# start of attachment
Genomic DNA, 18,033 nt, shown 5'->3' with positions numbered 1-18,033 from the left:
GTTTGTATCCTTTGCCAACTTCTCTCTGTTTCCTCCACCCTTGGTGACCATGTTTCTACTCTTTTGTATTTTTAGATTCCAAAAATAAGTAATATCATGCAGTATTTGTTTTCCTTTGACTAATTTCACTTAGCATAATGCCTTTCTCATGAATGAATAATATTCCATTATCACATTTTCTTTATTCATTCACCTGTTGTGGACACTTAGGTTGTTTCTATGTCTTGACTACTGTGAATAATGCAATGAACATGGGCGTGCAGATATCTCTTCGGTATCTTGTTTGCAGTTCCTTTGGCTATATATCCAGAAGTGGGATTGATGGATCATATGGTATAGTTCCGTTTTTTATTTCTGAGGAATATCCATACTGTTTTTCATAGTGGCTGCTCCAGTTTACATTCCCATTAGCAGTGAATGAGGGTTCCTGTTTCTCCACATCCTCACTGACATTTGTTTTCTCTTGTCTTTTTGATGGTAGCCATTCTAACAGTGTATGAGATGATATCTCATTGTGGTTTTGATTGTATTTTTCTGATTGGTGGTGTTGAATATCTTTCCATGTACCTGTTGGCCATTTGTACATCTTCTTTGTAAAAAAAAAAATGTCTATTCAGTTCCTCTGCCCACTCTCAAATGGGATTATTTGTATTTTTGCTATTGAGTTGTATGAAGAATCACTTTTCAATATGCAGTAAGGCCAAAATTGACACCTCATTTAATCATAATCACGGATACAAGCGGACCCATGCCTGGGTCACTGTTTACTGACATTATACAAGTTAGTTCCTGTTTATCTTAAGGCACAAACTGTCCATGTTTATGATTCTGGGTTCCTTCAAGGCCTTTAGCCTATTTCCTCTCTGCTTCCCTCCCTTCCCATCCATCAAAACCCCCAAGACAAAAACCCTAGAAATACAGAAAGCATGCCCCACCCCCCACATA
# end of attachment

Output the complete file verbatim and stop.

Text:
Genomic DNA, 18,033 nt, shown 5'->3' with positions numbered 1-18,033 from the left:
GTTTGTATCCTTTGCCAACTTCTCTCTGTTTCCTCCACCCTTGGTGACCATGTTTCTACTCTTTTGTATTTTTAGATTCCAAAAATAAGTAATATCATGCAGTATTTGTTTTCCTTTGACTAATTTCACTTAGCATAATGCCTTTCTCATGAATGAATAATATTCCATTATCACATTTTCTTTATTCATTCACCTGTTGTGGACACTTAGGTTGTTTCTATGTCTTGACTACTGTGAATAATGCAATGAACATGGGCGTGCAGATATCTCTTCGGTATCTTGTTTGCAGTTCCTTTGGCTATATATCCAGAAGTGGGATTGATGGATCATATGGTATAGTTCCGTTTTTTATTTCTGAGGAATATCCATACTGTTTTTCATAGTGGCTGCTCCAGTTTACATTCCCATTAGCAGTGAATGAGGGTTCCTGTTTCTCCACATCCTCACTGACATTTGTTTTCTCTTGTCTTTTTGATGGTAGCCATTCTAACAGTGTATGAGATGATATCTCATTGTGGTTTTGATTGTATTTTTCTGATTGGTGGTGTTGAATATCTTTCCATGTACCTGTTGGCCATTTGTACATCTTCTTTGTAAAAAAAAAAATGTCTATTCAGTTCCTCTGCCCACTCTCAAATGGGATTATTTGTATTTTTGCTATTGAGTTGTATGAAGAATCACTTTTCAATATGCAGTAAGGCCAAAATTGACACCTCATTTAATCATAATCACGGATACAAGCGGACCCATGCCTGGGTCACTGTTTACTGACATTATACAAGTTAGTTCCTGTTTATCTTAAGGCACAAACTGTCCATGTTTATGATTCTGGGTTCCTTCAAGGCCTTTAGCCTATTTCCTCTCTGCTTCCCTCCCTTCCCATCCATCAAAACCCCCAAGACAAAAACCCTAGAAATACAGAAAGCATGCCCCACCCCCCACATA